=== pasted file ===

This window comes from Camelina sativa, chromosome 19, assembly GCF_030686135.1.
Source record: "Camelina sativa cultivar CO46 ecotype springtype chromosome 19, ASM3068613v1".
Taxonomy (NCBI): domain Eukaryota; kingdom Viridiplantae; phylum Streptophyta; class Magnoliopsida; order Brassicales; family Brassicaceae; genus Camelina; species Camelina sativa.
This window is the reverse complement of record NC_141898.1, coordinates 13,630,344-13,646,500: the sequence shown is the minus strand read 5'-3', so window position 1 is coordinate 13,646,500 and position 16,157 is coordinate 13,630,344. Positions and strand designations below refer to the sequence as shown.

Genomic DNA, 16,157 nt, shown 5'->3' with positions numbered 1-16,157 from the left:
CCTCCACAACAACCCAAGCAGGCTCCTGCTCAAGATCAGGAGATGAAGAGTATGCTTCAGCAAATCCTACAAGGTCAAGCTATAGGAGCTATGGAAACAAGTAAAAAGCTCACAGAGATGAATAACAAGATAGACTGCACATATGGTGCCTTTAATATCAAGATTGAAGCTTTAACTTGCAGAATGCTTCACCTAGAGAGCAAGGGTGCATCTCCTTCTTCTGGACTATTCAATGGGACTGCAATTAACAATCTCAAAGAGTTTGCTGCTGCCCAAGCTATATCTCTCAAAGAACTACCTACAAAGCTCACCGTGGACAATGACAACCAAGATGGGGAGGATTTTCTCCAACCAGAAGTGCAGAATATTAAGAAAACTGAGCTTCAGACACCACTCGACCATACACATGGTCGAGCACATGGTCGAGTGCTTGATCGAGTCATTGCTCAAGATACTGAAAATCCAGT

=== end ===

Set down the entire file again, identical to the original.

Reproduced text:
This window comes from Camelina sativa, chromosome 19, assembly GCF_030686135.1.
Source record: "Camelina sativa cultivar CO46 ecotype springtype chromosome 19, ASM3068613v1".
Taxonomy (NCBI): domain Eukaryota; kingdom Viridiplantae; phylum Streptophyta; class Magnoliopsida; order Brassicales; family Brassicaceae; genus Camelina; species Camelina sativa.
This window is the reverse complement of record NC_141898.1, coordinates 13,630,344-13,646,500: the sequence shown is the minus strand read 5'-3', so window position 1 is coordinate 13,646,500 and position 16,157 is coordinate 13,630,344. Positions and strand designations below refer to the sequence as shown.

Genomic DNA, 16,157 nt, shown 5'->3' with positions numbered 1-16,157 from the left:
CCTCCACAACAACCCAAGCAGGCTCCTGCTCAAGATCAGGAGATGAAGAGTATGCTTCAGCAAATCCTACAAGGTCAAGCTATAGGAGCTATGGAAACAAGTAAAAAGCTCACAGAGATGAATAACAAGATAGACTGCACATATGGTGCCTTTAATATCAAGATTGAAGCTTTAACTTGCAGAATGCTTCACCTAGAGAGCAAGGGTGCATCTCCTTCTTCTGGACTATTCAATGGGACTGCAATTAACAATCTCAAAGAGTTTGCTGCTGCCCAAGCTATATCTCTCAAAGAACTACCTACAAAGCTCACCGTGGACAATGACAACCAAGATGGGGAGGATTTTCTCCAACCAGAAGTGCAGAATATTAAGAAAACTGAGCTTCAGACACCACTCGACCATACACATGGTCGAGCACATGGTCGAGTGCTTGATCGAGTCATTGCTCAAGATACTGAAAATCCAGT